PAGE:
While the core work is being done by Outernet Inc., much of the project relies on community members volunteering time to discuss ideas and test the system. You can find more about the community at, but the primary way to participate is to build a receiver yourself and report feedback or to submit/vote on content using Whiteboard. While Outernet is still a long way off from achieving its goals, its still one of the most exciting and fun ideas I’ve heard about in a while and definitely something to keep an eye on.

Categories: Library News

Jobs in Information Technology: July 22, 2015

Wed, 2015-07-22 15:02

New vacancy listings are posted weekly on Wednesday at approximately 12 noon Central Time. They appear under New This Week and under the appropriate regional listing. Postings remain on the LITA Job Site for a minimum of four weeks.

New This Week:

Library Director, Hingham Public Library, Hingham MA

Visit the LITA Job Site for more available jobs and for information on submitting a job posting.

Categories: Library News

Agile Development: Sprint Planning Meeting

Mon, 2015-07-20 09:00

In my last post, I talked about the sprint review meeting; this month we look into planning a sprint. As I said last time, this meeting should be separate from the review, both to differentiate the two and to avoid meeting fatigue.


Sprint planning takes into account the overall project plan and the results of the previous sprint (as presented in the sprint review) and sets out a plan for the next week discrete development time period.


The timing of the sprint planning meeting is the subject of much discussion, and different teams adopt different conventions based on what they feel is the best fit for their particular process. Personally, I prefer to hold the planning meeting on the same day as the review. While this puts pressure on the Product Owner to quickly adjust planning materials based on the outcome of the review, it has several important advantages:

  • The knowledge acquired during the review meeting is fresh on everyone’s mind. Given that sprints typically end on a Friday, waiting until after the weekend to plan the next iteration can lead to loss of organizational memory.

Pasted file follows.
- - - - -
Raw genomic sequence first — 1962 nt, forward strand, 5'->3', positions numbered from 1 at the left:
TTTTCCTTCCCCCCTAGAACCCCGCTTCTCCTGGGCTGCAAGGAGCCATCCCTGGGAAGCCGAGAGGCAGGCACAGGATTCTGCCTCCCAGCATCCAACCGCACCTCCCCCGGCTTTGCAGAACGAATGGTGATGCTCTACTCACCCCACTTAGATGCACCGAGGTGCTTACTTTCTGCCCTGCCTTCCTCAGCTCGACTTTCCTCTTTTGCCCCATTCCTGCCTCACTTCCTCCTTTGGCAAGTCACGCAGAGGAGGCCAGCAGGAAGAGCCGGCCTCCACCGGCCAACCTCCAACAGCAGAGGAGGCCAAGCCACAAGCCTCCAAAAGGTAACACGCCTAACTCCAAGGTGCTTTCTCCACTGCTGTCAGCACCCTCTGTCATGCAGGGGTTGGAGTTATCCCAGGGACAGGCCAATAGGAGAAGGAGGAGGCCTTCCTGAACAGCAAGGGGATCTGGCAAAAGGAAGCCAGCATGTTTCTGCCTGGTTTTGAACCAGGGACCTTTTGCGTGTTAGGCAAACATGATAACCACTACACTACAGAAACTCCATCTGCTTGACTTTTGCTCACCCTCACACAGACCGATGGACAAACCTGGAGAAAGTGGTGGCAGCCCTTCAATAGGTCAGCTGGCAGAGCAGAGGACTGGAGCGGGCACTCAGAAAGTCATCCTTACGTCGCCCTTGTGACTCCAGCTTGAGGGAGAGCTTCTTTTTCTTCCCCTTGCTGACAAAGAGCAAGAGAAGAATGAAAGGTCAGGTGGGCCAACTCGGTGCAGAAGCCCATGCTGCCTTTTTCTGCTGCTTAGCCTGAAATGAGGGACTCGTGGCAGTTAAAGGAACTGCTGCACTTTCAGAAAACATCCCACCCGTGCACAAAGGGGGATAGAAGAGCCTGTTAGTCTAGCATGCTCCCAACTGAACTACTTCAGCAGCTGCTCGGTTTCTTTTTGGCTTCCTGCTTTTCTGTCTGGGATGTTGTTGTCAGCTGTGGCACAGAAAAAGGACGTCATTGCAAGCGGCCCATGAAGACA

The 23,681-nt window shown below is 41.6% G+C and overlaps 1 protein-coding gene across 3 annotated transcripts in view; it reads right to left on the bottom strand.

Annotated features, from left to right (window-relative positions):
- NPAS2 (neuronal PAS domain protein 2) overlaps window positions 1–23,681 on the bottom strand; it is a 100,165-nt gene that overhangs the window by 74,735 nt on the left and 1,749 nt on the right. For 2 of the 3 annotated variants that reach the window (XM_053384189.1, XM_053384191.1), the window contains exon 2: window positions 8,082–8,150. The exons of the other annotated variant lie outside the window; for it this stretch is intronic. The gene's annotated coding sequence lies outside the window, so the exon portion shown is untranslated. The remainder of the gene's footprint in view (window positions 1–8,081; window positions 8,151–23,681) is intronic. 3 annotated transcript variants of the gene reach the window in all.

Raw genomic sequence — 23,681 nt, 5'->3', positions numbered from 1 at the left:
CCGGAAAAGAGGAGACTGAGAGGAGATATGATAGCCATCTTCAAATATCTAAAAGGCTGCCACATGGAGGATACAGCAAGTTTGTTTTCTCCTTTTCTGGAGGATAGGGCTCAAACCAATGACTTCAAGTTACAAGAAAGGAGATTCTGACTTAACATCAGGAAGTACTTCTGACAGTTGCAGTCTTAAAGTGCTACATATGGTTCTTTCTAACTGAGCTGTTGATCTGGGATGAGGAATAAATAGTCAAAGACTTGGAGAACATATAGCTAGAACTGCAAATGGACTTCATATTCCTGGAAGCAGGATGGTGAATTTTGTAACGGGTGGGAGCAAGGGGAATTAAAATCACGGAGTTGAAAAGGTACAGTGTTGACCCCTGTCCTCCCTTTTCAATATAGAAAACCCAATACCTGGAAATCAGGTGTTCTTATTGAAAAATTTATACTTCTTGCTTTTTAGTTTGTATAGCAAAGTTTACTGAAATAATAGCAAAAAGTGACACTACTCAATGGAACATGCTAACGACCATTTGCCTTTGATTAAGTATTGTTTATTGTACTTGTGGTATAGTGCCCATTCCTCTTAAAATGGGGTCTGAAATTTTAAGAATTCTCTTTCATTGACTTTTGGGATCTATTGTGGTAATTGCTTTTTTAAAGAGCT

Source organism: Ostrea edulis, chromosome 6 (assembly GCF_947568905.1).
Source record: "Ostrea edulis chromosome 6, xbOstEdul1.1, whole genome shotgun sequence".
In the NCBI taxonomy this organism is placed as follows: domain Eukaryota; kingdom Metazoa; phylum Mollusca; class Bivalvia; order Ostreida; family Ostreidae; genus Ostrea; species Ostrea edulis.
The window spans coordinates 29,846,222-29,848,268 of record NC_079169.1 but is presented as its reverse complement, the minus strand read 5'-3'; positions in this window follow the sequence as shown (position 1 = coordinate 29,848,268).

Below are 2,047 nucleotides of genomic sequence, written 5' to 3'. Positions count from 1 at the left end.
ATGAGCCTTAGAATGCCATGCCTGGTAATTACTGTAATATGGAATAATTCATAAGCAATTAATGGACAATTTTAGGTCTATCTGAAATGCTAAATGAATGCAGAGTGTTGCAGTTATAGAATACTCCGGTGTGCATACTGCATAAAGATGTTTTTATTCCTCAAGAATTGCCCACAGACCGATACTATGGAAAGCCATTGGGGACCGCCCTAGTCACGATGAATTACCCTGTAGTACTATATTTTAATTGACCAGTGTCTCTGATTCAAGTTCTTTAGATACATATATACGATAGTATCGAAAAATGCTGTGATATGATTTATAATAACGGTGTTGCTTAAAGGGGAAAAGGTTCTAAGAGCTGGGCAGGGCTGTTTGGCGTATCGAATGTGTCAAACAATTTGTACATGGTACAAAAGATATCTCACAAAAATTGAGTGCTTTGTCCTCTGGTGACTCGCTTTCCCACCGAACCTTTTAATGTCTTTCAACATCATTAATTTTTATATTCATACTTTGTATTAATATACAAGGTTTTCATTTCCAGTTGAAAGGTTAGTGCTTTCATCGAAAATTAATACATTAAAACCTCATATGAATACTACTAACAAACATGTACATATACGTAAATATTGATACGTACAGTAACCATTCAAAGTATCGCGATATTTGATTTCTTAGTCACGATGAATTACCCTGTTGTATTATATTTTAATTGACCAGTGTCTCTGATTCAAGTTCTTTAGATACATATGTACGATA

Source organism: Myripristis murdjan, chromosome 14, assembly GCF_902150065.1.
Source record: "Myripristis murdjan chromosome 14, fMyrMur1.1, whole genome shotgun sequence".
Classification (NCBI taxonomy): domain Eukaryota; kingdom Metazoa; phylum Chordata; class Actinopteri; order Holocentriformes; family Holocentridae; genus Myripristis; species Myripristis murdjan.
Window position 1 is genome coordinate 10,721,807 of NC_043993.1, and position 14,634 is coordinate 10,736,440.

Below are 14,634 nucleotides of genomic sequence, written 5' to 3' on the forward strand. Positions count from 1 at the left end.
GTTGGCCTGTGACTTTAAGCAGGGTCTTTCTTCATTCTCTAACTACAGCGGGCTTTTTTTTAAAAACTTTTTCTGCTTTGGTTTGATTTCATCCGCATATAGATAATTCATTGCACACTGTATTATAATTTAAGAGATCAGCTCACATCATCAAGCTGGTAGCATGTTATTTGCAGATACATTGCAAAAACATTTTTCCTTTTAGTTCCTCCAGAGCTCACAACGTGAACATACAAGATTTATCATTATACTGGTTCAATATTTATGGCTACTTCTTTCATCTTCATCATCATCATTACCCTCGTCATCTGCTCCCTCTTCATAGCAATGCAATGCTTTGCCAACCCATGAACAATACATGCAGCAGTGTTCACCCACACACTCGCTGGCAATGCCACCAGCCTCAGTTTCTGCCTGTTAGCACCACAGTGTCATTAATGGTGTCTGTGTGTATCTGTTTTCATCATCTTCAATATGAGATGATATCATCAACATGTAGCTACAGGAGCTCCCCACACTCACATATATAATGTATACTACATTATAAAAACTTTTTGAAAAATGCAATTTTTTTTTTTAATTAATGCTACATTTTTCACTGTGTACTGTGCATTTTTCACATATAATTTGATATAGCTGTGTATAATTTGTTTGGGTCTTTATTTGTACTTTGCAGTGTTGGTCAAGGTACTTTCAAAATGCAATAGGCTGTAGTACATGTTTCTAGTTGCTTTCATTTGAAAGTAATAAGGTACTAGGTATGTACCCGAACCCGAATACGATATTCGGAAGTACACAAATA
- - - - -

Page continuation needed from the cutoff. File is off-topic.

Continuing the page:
• During the time between the review and planning meeting, in theory, no work can be performed (because development priorities have not been set), so minimizing that time is crucial to improved productivity.
  • Given that Agile philosophy aims to decrease overhead, having all the necessary meetings in one day helps to contain that part of the development process and focus the team on actual development work.

My ideal sprint boundary process is as follows: have the sprint review in the morning, then take a break (the sprint retrospective can happen here). After lunch, reconvene and hold the planning meeting.


The planning meeting should be less open than the review, as it is more concerned with internal team activities rather than disseminating information to as wide an audience as possible. Only team members and the Product Owner should be present, and the Product Owner may be dismissed after requirements have been presented.

Meeting Agenda

Before the meeting begins, the Product Owner should spend some time rearranging the Product Backlog to reflect the current state of the project. This should take into account the results of the review meeting, so if both happen on the same day the PO will need to be quick on her feet (maybe a kind developer can drop by with some takeout for lunch?).

The planning meeting itself can be divided into two major parts. First, the team will move as many user stories from the backlog into the sprint as it thinks it can handle. Initially this will take some guessing in terms of the team’s development velocity, but as sprints come and go the team should acquire a strong sense for how much work it can accomplish in a given time period. Because the PO has updated the backlog priorities, the team should be able to simply take items off the top until capacity is reached. As each item is moved, the team should ask the PO as many questions as necessary to truly understand the scope of the story.